Strictly Money, which launched in January, is an hour-long weekday programme presented by Ross Westgate and Clare Garnett. It welcomed Chancellor Alistair Darling, Dragons' Den's James Caan and CEO of Shell Jeroen van der Veer in its first month on air.
CNBC reaches 340 million households globally, including 110 million in Europe, the Middle East and Africa. With access to 12 million homes in the UK, it was time for CNBC to target this audience, says EMEA news editor Patrick Allen.
'CNBC has focused on the UK for some time, but could not always cover the stories it wanted, as they might not be relevant to a French or Swedish audience, for example. Strictly Money looks at what is moving in the market every day, but also drills down into the core of the story,' he says.
Targeting wider audience
Heightened interest in financial woes has also broadened CNBC's range of viewers. The days of the '46-year-old male CEO earning more than £100,000 a year' are over, says Allen. Inferno Communications' account executive Elijah Lawal, who worked with Strictly Money in January, says: 'The new show's target audience is anyone from CEOs and big businesses to the small business owner, as well as anyone who has an interest in the UK economy or looking after their financial future.'
This makes CNBC an increasingly appealing target for PROs. Jargon MD Simon Corbitt worked with the network on a story about Canadian software company FINCAD. He chose CNBC for its massive reach: 'Business issues are now more widely understood by the public.'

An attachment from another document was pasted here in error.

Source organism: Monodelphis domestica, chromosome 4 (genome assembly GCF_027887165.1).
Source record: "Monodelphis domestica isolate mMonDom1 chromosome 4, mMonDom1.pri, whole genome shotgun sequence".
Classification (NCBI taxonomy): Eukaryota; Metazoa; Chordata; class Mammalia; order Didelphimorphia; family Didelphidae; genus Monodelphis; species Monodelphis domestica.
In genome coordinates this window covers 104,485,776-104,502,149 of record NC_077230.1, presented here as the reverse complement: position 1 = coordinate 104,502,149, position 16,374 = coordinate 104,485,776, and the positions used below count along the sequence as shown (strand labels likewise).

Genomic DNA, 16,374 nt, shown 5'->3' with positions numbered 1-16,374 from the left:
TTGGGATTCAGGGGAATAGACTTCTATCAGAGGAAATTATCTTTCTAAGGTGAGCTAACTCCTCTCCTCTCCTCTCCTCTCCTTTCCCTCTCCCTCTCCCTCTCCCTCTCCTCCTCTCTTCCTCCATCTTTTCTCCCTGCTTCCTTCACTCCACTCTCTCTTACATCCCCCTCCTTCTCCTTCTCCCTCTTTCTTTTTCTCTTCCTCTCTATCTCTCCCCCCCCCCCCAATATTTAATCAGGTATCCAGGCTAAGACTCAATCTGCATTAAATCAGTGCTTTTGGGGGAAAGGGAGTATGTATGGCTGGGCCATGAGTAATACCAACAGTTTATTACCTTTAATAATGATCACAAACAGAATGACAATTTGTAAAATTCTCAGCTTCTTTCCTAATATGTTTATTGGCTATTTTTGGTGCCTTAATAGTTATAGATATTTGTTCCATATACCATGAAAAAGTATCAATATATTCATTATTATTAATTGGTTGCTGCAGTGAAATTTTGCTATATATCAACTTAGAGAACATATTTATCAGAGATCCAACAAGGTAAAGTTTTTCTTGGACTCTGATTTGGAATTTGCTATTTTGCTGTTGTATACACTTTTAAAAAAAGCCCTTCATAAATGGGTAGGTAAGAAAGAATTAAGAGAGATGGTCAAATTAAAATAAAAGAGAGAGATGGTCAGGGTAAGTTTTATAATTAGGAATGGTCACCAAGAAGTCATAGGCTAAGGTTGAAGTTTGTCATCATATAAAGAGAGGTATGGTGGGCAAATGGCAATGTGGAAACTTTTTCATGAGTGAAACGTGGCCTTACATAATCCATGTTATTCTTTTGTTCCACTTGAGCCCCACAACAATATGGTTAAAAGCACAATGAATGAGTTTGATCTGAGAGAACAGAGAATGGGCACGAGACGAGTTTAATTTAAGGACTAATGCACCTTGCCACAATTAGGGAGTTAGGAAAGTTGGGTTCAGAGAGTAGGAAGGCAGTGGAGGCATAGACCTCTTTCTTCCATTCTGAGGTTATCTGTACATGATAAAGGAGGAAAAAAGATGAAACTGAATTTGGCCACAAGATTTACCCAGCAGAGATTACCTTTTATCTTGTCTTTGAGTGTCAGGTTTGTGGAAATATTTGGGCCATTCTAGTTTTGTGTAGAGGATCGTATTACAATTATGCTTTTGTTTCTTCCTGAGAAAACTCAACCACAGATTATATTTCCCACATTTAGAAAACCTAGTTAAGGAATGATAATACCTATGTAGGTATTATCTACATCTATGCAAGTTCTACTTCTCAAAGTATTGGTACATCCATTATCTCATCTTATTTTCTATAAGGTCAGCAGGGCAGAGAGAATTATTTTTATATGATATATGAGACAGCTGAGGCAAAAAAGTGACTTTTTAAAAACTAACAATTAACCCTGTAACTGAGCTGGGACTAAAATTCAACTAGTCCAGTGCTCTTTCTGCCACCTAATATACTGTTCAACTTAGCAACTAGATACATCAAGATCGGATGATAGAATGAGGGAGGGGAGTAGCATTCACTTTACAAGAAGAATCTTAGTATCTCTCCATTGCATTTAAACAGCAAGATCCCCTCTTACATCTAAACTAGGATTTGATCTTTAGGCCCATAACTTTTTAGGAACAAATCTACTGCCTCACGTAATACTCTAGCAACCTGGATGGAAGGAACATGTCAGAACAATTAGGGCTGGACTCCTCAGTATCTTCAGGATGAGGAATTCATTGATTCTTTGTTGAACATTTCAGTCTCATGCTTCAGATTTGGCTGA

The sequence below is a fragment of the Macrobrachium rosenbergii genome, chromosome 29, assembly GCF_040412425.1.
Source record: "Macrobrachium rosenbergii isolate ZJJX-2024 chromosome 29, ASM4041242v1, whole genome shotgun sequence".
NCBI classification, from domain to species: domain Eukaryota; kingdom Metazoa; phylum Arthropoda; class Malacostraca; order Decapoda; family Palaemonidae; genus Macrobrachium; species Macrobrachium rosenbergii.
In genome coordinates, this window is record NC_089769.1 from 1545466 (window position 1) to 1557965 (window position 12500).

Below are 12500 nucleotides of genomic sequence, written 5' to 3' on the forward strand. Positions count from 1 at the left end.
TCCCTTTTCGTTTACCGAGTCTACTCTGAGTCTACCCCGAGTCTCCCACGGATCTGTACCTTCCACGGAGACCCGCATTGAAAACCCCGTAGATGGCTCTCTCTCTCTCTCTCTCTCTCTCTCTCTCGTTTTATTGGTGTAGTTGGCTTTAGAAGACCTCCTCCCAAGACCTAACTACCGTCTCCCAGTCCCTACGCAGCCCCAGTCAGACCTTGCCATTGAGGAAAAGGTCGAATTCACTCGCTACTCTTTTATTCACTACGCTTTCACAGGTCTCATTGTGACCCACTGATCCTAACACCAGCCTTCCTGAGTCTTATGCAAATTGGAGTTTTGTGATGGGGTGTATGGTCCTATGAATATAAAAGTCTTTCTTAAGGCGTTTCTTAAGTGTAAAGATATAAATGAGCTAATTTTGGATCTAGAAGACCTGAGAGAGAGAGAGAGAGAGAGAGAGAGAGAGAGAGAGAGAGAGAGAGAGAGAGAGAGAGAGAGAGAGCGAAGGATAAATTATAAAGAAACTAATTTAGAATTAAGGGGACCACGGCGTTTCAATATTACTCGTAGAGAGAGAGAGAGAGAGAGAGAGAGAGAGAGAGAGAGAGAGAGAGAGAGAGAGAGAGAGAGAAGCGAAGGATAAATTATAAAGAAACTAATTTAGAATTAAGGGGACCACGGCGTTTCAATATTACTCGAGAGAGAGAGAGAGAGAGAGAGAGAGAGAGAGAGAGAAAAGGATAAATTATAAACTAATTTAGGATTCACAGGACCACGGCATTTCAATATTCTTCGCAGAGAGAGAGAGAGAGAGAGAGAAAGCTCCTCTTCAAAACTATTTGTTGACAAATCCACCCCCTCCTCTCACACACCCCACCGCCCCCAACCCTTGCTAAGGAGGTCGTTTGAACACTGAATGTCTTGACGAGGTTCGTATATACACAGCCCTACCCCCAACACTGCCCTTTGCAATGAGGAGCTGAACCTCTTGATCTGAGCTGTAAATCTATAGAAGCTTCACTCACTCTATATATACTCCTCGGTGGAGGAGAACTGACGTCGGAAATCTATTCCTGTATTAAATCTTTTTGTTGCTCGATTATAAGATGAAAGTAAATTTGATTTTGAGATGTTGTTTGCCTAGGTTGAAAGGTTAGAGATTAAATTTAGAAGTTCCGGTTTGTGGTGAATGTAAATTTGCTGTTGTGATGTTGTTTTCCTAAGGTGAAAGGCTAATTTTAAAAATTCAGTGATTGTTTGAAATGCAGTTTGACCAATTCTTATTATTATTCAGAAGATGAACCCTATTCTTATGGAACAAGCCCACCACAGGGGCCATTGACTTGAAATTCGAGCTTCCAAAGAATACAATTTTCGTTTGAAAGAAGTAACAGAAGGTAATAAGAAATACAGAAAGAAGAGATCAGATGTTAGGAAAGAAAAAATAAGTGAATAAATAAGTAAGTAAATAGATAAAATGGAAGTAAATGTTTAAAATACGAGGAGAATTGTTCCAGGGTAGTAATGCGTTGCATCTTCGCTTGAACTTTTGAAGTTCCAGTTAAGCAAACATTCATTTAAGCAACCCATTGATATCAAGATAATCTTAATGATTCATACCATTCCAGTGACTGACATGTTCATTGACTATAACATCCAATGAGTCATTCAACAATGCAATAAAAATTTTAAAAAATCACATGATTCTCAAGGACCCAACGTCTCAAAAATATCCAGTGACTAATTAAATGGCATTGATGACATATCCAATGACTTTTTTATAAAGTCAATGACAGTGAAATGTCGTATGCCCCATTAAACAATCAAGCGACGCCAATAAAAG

Michelle McGlocklin, Weber Shandwick Technology MD, offers this advice for first-time pitches to the network: 'Provide strong messaging, proof points, reliability and always have a back-up plan.'
Strictly Money and other CNBC programmes such as Squawkbox and Power Lunch Europe are also becoming desirable targets for spokespeople. 'Let the personality of your spokesperson shine through - business channels are looking for insightful people,' suggests Ruder Finn's senior account manager Hannah Smith.
This goes for the network as a whole. Mixing up the interviewees offers variety. 'The channel could look at smaller, innovative companies with interesting things to say, rather than just talking to FTSE 100 companies,' adds Smith. Richard Griffiths, Ketchum's head of strategic media, says CNBC contradicts the 'dry' image that many business channels have: 'It has "colour". It shows the CEO interacting with colleagues, giving the company a personality.'
340 million homes globally
12 million in UK & Ireland
News editor Patrick Allen
A Minute with ... Patrick Allen, news editor EMEA, CNBC
What can we expect to see on Strictly Money?
We do not bang on about doom and gloom. We want to show how to get out of this financial crisis. The new 'Countdown to 2012' segment is interesting as it examines east London's Olympic Games regeneration in a recession.
What differentiates CNBC from competitors?
CNBC is more engaging than other networks. It brings personality to products. It has the best access to stories and its on-air talent is first class.
What are you looking for from PR agencies?
We are open to any story idea but the main focus of 2009 is tracking how the crisis pans out. Show us how your agency is dealing with the recession and pitch opportunities on a way out.
What does the future hold for CNBC?
The greater interest in business means the website - CNBC.com - is going from strength to strength. Traffic was up 243 per cent last year. It regularly gets one million hits for a single story and offers more than 100 new video stories a day.